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Study of an Intervention to Improve Problem List Accuracy and Use (MAPLE)

The safety and scientific validity of this study is the responsibility of the study sponsor and investigators. Listing a study does not mean it has been evaluated by the U.S. Federal Government. Read our disclaimer for details. Identifier: NCT01105923
Recruitment Status : Unknown
Verified January 2015 by Adam Wright, Brigham and Women's Hospital.
Recruitment status was:  Active, not recruiting
First Posted : April 19, 2010
Last Update Posted : February 2, 2015
Information provided by (Responsible Party):
Adam Wright, Brigham and Women's Hospital

Brief Summary:
The aim of this study is to identify patients with problem list gaps and intervene to correct these gaps by creating clinical decision support interventions that alert providers to likely problem list gaps and offer clinicians the opportunity to correct them. The investigators will randomize the clinics that will receive the intervention and formally evaluate the study after a period of 6 months for improved problem list completeness to determine the effectiveness of our intervention.

Condition or disease Intervention/treatment Phase
Attention Deficit Disorder With Hyperactivity Asthma COPD Breast Cancer Coronary Artery Disease Congestive Heart Failure Diabetes Glaucoma Hemophilia Hypertension Hyperthyroidism Hypothyroidism Myasthenia Gravis Osteoporosis Osteopenia Renal Failure Renal Insufficiency Sickle Cell Disease Stroke Other: MAPLE Not Applicable

Detailed Description:

The clinical problem list is a cornerstone of the problem-oriented medical record. Problem lists are used in a variety of ways throughout the process of clinical care. In addition to its use by clinicians, the problem list is also critical for decision support and quality measurement.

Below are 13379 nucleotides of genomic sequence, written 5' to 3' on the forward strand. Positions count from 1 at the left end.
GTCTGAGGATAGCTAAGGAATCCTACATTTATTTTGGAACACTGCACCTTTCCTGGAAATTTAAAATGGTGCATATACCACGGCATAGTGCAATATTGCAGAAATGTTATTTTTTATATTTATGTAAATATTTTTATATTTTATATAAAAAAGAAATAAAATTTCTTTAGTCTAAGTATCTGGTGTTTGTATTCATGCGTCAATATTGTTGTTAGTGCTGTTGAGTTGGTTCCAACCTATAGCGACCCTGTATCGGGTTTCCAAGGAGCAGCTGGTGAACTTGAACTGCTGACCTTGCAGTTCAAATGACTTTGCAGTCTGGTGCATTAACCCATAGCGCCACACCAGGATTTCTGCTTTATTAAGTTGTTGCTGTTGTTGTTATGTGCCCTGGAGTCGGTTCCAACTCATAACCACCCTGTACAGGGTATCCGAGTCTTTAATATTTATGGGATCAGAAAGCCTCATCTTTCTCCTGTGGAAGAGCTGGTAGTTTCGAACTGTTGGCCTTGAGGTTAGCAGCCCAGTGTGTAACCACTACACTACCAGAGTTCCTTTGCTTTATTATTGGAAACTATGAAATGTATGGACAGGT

Patients with gaps in their problem list face significant risks. For example, if a hypothetical patient has diabetes properly documented, his clinician would receive appropriate alerts and reminders to guide care. Additionally, the patient might be included in special care management programs and the quality of care provided to him would be measured and tracked. Without diabetes on his problem list, he might receive none of these benefits.

In this study, the investigators developed an clinical decision support intervention that will identify patients with problem lists gaps. The investigators will alert providers of these likely gaps and offer providers the opportunity to correct them.

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Study Type : Interventional  (Clinical Trial)
Estimated Enrollment : 140 participants
Allocation: Randomized
Intervention Model: Parallel Assignment
Masking: None (Open Label)
Primary Purpose: Diagnostic
Official Title: Making Accurate Problem Lists in the EHR
Study Start Date : May 2010
Actual Primary Completion Date : November 2010
Estimated Study Completion Date : November 2017

Resource links provided by the National Library of Medicine

Arm Intervention/treatment
Experimental: Receive CDS intervention